Experiment 1 demonstrated that when individuals were given warning that an alibi was about to be taken, they used language that was more confident (positive qualifiers) and less hesitant (pauses). While there were no significant differences between the groups in all of the variables predicted, the effects were in the predicted directions. We believe that one reason for this lack of significance was the size of the standard deviations. For example, although the word count for the free recall portion was 107.17 for the warned group and 75.21 for the no warning group (a difference of about 32 words) the standard deviations of these groups were 67.27 and 42.57 respectively. So while these effects were in the predicted directions, the large variance may have prevented significant effects for some of the variables (Tabachnik & Fidell, 2001). Similarly, the effect sizes were quite small. Had we obtained a larger sample size, it is possible that some of these effects would have become significant. We were unable to collect more data because once the analysis was complete, the interviewer/second author had moved to another state.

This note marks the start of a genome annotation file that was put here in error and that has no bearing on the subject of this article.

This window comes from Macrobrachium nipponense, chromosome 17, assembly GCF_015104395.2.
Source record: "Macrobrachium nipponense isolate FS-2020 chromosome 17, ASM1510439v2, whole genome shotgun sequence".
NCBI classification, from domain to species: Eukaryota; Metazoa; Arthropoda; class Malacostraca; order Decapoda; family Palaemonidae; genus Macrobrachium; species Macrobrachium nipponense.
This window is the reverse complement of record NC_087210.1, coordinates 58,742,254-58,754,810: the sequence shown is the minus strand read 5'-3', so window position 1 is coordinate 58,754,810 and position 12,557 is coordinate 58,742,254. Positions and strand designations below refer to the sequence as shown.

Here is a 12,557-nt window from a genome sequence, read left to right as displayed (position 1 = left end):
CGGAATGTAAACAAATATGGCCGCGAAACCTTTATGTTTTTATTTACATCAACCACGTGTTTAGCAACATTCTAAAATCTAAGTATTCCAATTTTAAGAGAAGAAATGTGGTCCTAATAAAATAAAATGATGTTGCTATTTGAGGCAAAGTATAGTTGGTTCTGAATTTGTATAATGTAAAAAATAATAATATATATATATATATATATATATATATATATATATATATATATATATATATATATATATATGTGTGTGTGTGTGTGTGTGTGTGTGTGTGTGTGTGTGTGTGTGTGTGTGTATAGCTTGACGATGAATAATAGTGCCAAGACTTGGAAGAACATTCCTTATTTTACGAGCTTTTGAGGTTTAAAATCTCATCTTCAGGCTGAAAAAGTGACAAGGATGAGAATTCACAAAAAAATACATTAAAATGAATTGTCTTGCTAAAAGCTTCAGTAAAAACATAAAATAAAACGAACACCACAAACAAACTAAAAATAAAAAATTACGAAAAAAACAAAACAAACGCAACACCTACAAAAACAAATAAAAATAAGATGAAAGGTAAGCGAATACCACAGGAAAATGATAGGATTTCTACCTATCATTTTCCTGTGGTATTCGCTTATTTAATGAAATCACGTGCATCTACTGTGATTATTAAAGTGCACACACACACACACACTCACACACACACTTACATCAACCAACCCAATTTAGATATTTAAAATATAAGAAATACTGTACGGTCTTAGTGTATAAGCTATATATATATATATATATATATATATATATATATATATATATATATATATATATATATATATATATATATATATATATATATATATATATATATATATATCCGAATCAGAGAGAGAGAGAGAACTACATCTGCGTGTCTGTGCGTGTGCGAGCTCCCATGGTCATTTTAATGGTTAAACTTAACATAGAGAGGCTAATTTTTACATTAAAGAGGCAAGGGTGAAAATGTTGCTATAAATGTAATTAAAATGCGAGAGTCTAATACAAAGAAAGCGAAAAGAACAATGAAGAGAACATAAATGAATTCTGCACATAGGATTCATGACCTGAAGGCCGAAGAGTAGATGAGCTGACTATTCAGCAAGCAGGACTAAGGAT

Participants. Fifty-four undergraduate students (19 males and 35 females) at the same small liberal arts college participated in this experiment in exchange for credit in their introductory psychology course. The mean age was 18.9 years (SD = 1.11).
Materials and Procedure. Each participant was given one transcript from Experiment 1 to read carefully. They were told that afterwards, they would be asked to provide their perceptions of the interviewee. Each transcript was read by two different participants who had no knowledge of the warning/no warning manipulation. After reading the transcripts, participants completed a questionnaire. The first section included demographics of the participant such as age and gender. The second section consisted of 15 questions on an 11-point Likert scale where the participants rated their perceptions of the interviewee and the alibi on items such as alibi believability, cohesiveness of the alibi, honesty of the interviewee, and strength of the alibi evidence (based on Allison et al., 2006). The perceived ratings on the Likert scaled questions of the two participants reading each transcript were then averaged to create one score for each credibility variable. Finally, participants were thanked and debriefed.